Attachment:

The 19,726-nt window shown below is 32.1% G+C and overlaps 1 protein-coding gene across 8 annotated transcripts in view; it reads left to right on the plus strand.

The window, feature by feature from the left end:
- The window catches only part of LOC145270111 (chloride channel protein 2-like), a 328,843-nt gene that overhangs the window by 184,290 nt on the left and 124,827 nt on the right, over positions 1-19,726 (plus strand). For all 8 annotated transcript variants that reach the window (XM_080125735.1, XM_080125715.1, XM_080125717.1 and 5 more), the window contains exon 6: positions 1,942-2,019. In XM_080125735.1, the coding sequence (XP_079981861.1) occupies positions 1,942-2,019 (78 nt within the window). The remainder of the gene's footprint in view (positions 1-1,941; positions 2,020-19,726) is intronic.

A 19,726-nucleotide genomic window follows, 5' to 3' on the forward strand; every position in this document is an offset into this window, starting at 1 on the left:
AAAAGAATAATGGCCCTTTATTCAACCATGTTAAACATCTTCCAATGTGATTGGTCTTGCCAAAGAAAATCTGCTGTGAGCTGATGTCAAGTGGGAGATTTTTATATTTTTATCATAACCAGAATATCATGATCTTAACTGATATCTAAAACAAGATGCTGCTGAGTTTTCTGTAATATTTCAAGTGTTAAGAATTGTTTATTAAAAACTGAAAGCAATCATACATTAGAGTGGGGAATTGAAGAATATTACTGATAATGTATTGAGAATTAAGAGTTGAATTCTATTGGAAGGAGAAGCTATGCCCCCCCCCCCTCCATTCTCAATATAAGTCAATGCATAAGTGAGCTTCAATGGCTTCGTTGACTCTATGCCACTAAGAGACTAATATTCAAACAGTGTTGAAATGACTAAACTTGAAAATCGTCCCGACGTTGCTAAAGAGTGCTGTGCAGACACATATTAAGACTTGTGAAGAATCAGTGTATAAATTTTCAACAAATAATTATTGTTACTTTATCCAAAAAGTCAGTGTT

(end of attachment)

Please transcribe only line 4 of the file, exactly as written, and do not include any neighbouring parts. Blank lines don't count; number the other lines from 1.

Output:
A 19,726-nucleotide genomic window follows, 5' to 3' on the forward strand; every position in this document is an offset into this window, starting at 1 on the left: